On October 21, 2010, Little requested a hearing with the Civil Service Commission to dispute his discharge from employment with IDOR. The hearings were held on February 4, March 7, March 8, March 21, April 5, May 10, and May 23, 2011. On August 5, 2011, the administrative law judge found the charges against Little partially proven and warranting discharge. On August 19, 2011, the Civil Service Commission affirmed the findings of the administrative law judge approving the decision to discharge Little from employment. On September 12, 2011, Little filed a complaint for administrative review in the Circuit Court of Cook County, naming IDOR as a defendant and seeking review of the Civil Service Commission's approval of his discharge from employment. Little's complaint for administrative review contains allegations that he was retaliated against for reporting race and sex discrimination. The Circuit Court of Cook County entered judgment in favor of defendants on November 14, 2014. Little filed a notice of appeal with the Illinois Appellate Court. On December 20, 2013, the Illinois Appellate Court held that the sanction of termination by the Civil Service Commission was warranted where Little was a supervisor and unjustifiably entered inaccurate times on his time sheets. See Gregory H. Little v. Illinois Civil Service Commission, et al., 2013 IL App. (1st) 123665-U (Dec. 20, 2013).

Legal Standard

Summary judgment is appropriate if the evidence shows that there is "no genuine issue of material fact and the moving party is entitled to judgment as a matter of law." Fed.R.Civ.P. 56(c). The party seeking summary judgment has the "initial responsibility" to show that there is no genuine issue of material fact, Celotex Corp. v. Catrett, 477 U.S. 317, 323, 106 S.Ct. 2548, 91 L.Ed.2d 265 (1986) but the Court must view all facts and make all reasonable inferences in the light most favorable to the non-moving party. Matsushita Elec. Indus. Co. v. Zenith Radio Corp., 475 U.S. 574, 587, 106 S.Ct. 1348, 89 L.Ed.2d 538 (1986). To avoid summary judgment, the non-moving party must provide enough factual evidence to show there is a genuine issue of material fact that warrants a trial. Warren v. Solo Cup Co., 516 F.3d 627, 629 (7th Cir. 2008).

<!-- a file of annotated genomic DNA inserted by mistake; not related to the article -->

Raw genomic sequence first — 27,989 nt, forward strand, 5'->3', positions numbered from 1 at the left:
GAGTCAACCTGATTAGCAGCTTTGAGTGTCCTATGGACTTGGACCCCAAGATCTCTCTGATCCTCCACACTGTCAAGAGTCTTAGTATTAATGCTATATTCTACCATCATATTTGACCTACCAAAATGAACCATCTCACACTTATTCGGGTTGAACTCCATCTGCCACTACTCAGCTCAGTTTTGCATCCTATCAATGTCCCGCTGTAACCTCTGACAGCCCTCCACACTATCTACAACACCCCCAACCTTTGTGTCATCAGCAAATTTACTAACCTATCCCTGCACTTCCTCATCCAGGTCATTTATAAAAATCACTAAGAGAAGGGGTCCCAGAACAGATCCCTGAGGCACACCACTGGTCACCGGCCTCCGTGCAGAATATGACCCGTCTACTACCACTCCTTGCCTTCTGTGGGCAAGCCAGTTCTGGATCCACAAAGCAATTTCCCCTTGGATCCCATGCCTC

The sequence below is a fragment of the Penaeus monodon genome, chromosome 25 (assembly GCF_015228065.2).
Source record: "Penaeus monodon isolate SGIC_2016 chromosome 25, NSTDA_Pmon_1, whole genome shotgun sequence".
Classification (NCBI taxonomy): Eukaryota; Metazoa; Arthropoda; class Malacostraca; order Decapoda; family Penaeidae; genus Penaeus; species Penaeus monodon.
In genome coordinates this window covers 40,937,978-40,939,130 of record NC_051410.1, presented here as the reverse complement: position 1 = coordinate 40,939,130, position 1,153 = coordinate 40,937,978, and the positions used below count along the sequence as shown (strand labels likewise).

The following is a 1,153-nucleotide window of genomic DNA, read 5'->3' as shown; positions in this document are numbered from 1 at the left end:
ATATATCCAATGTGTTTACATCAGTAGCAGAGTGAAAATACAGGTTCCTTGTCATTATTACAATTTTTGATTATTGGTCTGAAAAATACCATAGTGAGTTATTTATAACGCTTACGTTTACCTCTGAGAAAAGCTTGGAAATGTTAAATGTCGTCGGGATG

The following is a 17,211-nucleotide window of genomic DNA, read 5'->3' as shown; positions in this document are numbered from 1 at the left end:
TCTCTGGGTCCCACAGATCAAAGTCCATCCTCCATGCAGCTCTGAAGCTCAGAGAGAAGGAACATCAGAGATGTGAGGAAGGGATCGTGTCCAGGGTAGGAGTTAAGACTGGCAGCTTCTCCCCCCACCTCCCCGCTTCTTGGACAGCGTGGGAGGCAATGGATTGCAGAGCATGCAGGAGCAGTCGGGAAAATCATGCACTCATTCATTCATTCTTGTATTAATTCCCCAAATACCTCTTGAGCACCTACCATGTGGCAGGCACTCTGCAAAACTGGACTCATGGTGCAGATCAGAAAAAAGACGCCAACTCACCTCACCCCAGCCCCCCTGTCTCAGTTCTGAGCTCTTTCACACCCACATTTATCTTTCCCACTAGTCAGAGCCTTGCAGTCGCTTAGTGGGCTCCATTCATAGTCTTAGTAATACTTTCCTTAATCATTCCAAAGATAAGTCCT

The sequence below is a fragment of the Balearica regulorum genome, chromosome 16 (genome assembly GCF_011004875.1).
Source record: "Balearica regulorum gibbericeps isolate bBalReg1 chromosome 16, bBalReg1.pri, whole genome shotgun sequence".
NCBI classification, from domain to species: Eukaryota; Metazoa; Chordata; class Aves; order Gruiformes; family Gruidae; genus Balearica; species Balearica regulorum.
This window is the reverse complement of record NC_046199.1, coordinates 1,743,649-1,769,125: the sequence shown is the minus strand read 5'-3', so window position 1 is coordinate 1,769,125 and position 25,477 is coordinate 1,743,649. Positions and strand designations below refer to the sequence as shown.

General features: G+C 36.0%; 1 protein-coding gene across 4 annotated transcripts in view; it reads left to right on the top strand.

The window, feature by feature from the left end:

Defendants move for summary judgment based on the doctrine of res judicata. Here, the IDOR and the individual defendants, IDOR employees, urge this Court to find that the Illinois state court's administrative review of the Civil Service Commission's discharge of Little from his employment has a res judicata effect on Little's federal civil rights claims. Defendants further argue that even if Little's claims against the individual defendants are not precluded by res judicata, they are nevertheless entitled to summary judgment because Title VII does not allow suits against supervisors in their individual capacities, and Little's section 1981 claim is barred by sovereign immunity. Little fails to address any of defendants' arguments with respect to the individual defendants. Failure to respond to an argument generally results in waiver. Bonte v. U.S. Bank, N.A., 624 F.3d 461, 466 (7th Cir. 2010). This Court therefore concludes that Little has conceded that the claims against the individual defendants rise and fall with the claims against IDOR.